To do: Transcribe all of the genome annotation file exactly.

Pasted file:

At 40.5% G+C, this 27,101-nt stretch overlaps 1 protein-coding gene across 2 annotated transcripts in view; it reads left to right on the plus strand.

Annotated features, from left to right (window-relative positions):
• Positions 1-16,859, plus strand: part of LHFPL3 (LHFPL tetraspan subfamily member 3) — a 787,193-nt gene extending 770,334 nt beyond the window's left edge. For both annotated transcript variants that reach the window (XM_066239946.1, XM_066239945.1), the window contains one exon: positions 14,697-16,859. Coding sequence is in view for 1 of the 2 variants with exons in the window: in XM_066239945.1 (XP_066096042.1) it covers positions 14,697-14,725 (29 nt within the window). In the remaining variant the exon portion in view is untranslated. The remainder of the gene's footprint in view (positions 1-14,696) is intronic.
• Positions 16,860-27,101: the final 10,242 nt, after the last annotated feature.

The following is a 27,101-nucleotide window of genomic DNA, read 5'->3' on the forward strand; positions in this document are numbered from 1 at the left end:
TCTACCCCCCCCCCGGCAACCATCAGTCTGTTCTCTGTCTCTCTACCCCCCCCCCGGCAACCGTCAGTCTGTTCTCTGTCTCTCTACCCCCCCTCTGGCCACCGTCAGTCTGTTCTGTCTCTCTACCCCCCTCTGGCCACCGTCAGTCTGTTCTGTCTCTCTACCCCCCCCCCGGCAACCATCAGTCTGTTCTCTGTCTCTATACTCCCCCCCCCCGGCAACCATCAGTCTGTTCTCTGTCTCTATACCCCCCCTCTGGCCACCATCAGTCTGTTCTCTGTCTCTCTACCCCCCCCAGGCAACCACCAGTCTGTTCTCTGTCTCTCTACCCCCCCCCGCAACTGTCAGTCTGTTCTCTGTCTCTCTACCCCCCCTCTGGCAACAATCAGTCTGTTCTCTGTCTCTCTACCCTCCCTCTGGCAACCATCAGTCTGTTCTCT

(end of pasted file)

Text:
At 40.5% G+C, this 27,101-nt stretch overlaps 1 protein-coding gene across 2 annotated transcripts in view; it reads left to right on the plus strand.

Annotated features, from left to right (window-relative positions):
• Positions 1-16,859, plus strand: part of LHFPL3 (LHFPL tetraspan subfamily member 3) — a 787,193-nt gene extending 770,334 nt beyond the window's left edge. For both annotated transcript variants that reach the window (XM_066239946.1, XM_066239945.1), the window contains one exon: positions 14,697-16,859. Coding sequence is in view for 1 of the 2 variants with exons in the window: in XM_066239945.1 (XP_066096042.1) it covers positions 14,697-14,725 (29 nt within the window). In the remaining variant the exon portion in view is untranslated. The remainder of the gene's footprint in view (positions 1-14,696) is intronic.
• Positions 16,860-27,101: the final 10,242 nt, after the last annotated feature.

The following is a 27,101-nucleotide window of genomic DNA, read 5'->3' on the forward strand; positions in this document are numbered from 1 at the left end:
TCTACCCCCCCCCCGGCAACCATCAGTCTGTTCTCTGTCTCTCTACCCCCCCCCCGGCAACCGTCAGTCTGTTCTCTGTCTCTCTACCCCCCCTCTGGCCACCGTCAGTCTGTTCTGTCTCTCTACCCCCCTCTGGCCACCGTCAGTCTGTTCTGTCTCTCTACCCCCCCCCCGGCAACCATCAGTCTGTTCTCTGTCTCTATACTCCCCCCCCCCGGCAACCATCAGTCTGTTCTCTGTCTCTATACCCCCCCTCTGGCCACCATCAGTCTGTTCTCTGTCTCTCTACCCCCCCCAGGCAACCACCAGTCTGTTCTCTGTCTCTCTACCCCCCCCCGCAACTGTCAGTCTGTTCTCTGTCTCTCTACCCCCCCTCTGGCAACAATCAGTCTGTTCTCTGTCTCTCTACCCTCCCTCTGGCAACCATCAGTCTGTTCTCT